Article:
Europe’s Eroding Press Freedom

49e4george orwell Europes Eroding Press Freedom

Britain, last year, let a bunch of long-time,

would-be control freaks exploit a scandal about press (and
police) conduct to impose an inquisition into the news media under
the guidance of an authoritarian aristocrat. The predictable result
of the Leveson Inquiry was a call for government regulation of the
press, with Prime Minister David Cameron in the unlikely role of

somewhat principled delayer of a rush to censorship. But even
before our friends across the pond hash out
what this all means in application, and how tightly the leash
on journalists should be held, a leading participant in the Leveson
Inquiry already suggests the effort didn’t go far enough, and maybe
they should
think about curbs on this whole Internet thing. And quick
thinkers across the Channel are way ahead of the game, calling for

tight, Europe-wide regulation of the media in all forms.Robert Jay, the lead counsel for the Leveson Inquiry, traveled
to that free-speech sanctuary known as Singapore to dispel rumors
that he and his colleagues were blessedly ignorant of the existence
of the online world. According to the
Times of London:
Internet service providers could be sued for allowing their
customers to read defamatory comments online, under a new law
proposed by the lead counsel to the Leveson inquiry.
Robert Jay, QC, who led the questioning of key witnesses
including David Cameron and Rupert Murdoch, has suggested a
solution for regulating the internet after Lord Justice Leveson
largely ducked the issue in his 2,000-page report.
Acknowledging that he was “entering a hornets’ nest that Lord
Justice Leveson wisely avoided”, Mr Jay said that increasingly
imaginative solutions were needed to make dissemination of
defamatory content online subject to civil law.
In a speech to the Singapore Academy of Law, he said: “One
possible way forward is to seek by statutory provision to bring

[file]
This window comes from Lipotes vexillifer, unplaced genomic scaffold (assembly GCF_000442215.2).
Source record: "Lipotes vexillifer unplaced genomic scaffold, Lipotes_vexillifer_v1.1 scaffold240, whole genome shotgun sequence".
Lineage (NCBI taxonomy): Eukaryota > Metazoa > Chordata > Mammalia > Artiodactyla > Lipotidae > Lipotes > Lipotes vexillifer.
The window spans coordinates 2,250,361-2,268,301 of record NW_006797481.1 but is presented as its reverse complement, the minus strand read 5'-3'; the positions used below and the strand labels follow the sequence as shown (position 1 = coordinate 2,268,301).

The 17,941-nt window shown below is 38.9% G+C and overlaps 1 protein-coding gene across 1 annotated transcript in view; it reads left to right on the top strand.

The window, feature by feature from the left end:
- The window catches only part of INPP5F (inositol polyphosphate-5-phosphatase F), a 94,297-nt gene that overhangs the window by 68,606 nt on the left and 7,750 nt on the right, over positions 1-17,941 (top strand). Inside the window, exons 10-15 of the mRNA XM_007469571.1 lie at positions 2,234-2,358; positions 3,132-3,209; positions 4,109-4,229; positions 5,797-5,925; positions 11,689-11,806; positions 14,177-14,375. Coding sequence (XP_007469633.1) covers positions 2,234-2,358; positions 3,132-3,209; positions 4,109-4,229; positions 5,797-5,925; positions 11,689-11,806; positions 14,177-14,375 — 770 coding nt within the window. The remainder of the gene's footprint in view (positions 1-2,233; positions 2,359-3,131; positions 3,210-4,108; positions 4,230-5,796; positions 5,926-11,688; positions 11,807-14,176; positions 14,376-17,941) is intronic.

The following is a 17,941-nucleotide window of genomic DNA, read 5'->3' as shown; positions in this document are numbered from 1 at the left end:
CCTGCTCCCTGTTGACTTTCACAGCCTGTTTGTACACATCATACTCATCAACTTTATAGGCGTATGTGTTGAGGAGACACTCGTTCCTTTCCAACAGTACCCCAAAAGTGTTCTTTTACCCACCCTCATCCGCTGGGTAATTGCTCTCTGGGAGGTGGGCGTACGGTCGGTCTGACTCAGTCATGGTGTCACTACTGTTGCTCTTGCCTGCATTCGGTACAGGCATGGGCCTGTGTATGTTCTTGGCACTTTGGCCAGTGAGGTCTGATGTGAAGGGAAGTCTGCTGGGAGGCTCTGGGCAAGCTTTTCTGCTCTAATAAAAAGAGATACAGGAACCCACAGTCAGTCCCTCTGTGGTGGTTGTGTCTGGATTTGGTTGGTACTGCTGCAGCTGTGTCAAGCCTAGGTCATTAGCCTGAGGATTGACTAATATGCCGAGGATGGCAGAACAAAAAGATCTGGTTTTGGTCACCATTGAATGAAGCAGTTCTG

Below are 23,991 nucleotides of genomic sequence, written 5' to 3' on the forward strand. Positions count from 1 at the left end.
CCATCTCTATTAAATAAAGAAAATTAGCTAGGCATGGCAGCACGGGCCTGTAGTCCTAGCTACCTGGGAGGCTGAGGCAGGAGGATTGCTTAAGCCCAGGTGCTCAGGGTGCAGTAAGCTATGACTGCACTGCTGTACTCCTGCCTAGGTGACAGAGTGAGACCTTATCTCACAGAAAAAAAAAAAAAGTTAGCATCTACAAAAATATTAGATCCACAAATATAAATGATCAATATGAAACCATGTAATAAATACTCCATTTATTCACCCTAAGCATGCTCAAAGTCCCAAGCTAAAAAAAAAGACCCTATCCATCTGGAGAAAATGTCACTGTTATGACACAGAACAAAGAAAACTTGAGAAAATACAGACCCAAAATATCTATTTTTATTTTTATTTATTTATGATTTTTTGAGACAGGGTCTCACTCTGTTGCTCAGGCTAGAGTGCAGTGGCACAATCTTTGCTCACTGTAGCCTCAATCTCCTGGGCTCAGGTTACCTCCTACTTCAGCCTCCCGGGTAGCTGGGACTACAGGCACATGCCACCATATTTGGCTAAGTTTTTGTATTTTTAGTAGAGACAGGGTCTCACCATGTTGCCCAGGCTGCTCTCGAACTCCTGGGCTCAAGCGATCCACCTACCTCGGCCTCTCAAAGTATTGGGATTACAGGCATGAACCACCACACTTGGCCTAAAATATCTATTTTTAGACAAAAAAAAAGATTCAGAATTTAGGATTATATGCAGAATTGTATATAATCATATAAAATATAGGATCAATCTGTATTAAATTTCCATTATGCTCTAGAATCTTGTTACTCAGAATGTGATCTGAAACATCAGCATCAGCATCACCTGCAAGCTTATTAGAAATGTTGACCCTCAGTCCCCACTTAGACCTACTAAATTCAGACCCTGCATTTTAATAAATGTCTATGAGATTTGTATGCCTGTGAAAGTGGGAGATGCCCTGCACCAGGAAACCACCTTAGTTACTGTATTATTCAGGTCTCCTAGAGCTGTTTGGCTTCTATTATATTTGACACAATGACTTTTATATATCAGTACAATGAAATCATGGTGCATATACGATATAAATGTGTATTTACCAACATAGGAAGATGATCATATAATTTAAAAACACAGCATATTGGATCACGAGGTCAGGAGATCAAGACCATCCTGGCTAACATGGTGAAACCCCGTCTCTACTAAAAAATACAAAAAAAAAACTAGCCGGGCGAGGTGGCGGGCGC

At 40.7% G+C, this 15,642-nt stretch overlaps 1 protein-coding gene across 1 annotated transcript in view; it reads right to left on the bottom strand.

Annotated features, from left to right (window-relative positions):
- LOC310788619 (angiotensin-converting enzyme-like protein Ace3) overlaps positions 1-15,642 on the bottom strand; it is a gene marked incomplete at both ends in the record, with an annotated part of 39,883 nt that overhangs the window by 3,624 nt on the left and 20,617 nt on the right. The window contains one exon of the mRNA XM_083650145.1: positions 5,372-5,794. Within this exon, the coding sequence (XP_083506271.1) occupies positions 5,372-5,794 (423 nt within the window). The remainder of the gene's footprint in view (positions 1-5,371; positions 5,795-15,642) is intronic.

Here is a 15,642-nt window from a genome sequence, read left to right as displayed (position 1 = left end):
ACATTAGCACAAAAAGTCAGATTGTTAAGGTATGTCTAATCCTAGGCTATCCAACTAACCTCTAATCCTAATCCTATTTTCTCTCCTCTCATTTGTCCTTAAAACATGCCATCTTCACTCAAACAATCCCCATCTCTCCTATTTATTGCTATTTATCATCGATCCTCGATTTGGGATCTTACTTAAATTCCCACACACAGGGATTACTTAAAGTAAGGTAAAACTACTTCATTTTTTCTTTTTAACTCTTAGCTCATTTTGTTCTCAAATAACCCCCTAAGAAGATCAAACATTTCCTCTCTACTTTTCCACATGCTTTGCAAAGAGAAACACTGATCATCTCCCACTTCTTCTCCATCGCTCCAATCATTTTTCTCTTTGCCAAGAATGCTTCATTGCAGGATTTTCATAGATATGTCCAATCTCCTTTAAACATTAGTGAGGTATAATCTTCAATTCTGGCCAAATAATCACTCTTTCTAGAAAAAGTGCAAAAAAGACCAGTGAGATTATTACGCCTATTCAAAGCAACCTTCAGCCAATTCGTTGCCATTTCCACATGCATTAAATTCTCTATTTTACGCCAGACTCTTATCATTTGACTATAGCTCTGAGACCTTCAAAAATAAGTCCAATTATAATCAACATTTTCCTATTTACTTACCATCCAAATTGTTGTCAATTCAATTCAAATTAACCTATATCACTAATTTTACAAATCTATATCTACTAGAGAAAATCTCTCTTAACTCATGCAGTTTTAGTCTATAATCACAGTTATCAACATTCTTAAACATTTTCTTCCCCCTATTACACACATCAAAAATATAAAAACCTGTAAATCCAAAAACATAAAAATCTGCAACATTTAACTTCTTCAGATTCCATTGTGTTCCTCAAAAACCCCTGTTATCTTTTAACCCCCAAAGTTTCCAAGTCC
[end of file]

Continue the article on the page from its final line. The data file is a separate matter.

ISPs (internet service providers) within the scope of publishers
for the purposes of the law of defamation, even if provision would
need to be made for resultant claims to be served out of the
Anybody who has ever had a run-in with the UK’s rather
interesting and
celebrity-friendly laws of libel and defamation understand that
this might be a tad … problematic. Read “problematic” as yet
another huge poke in the eye for free speech within British
jurisdiction.Meanwhile, the European Commission’s High-Level Group on Media
Freedom and Pluralism (Orwell wasn’t secretly Belgian, was he?) has
issued its final report,
A Free and Pluralistic Media to Sustain European
Democracy. The document insists “a fair legal regulation
is necessary, balancing the new dimension of freedom of expression
and the justified rights and interests of other citizens.”The document includes some nice reassurances about press
freedom, but always within the context of “European values” and
“the public function of the media.” The document then goes on to
recommend such gems as:
To ensure that all media organisations follow clearly
identifiable codes of conduct and editorial lines, and apply the
principles of editorial independence, it should be mandatory for
them to make them publicly available, including by publication on
their website.
All EU countries should have independent media councils with a
politically and culturally balanced and socially diverse
membership. Nominations to them should be transparent, with
built-in checks and balances. Such bodies would have competences to
investigate complaints, much like a media ombudsman, but would also
check that media organisations have published a code of conduct and
have revealed ownership details, declarations of conflicts of
interest, etc. Media councils should have real enforcement powers,
such as the imposition of fines, orders for printed or broadcast
apologies, or removal of journalistic status. The national media
councils should follow a set of European-wide standards and be
monitored by the Commission to ensure that they comply with
European values.
Note that “removal of journalistic status” would seem to require
licensing of journalists so that they would then have something
that let them do their jobs that could be stripped from them by
those media councils. That would be among the “real enforcement
powers” that media councils could wield against journalists and
media entities that piss them off by violating standards and values
as defined by bureaucrats.Overall, it would seem to be a really good time to start writing
an elegy for European press freedom — or at least for media outfits
on the other side of the Atlantic to consider moving their Web
servers to the United States.

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Europe’s Eroding Press Freedom

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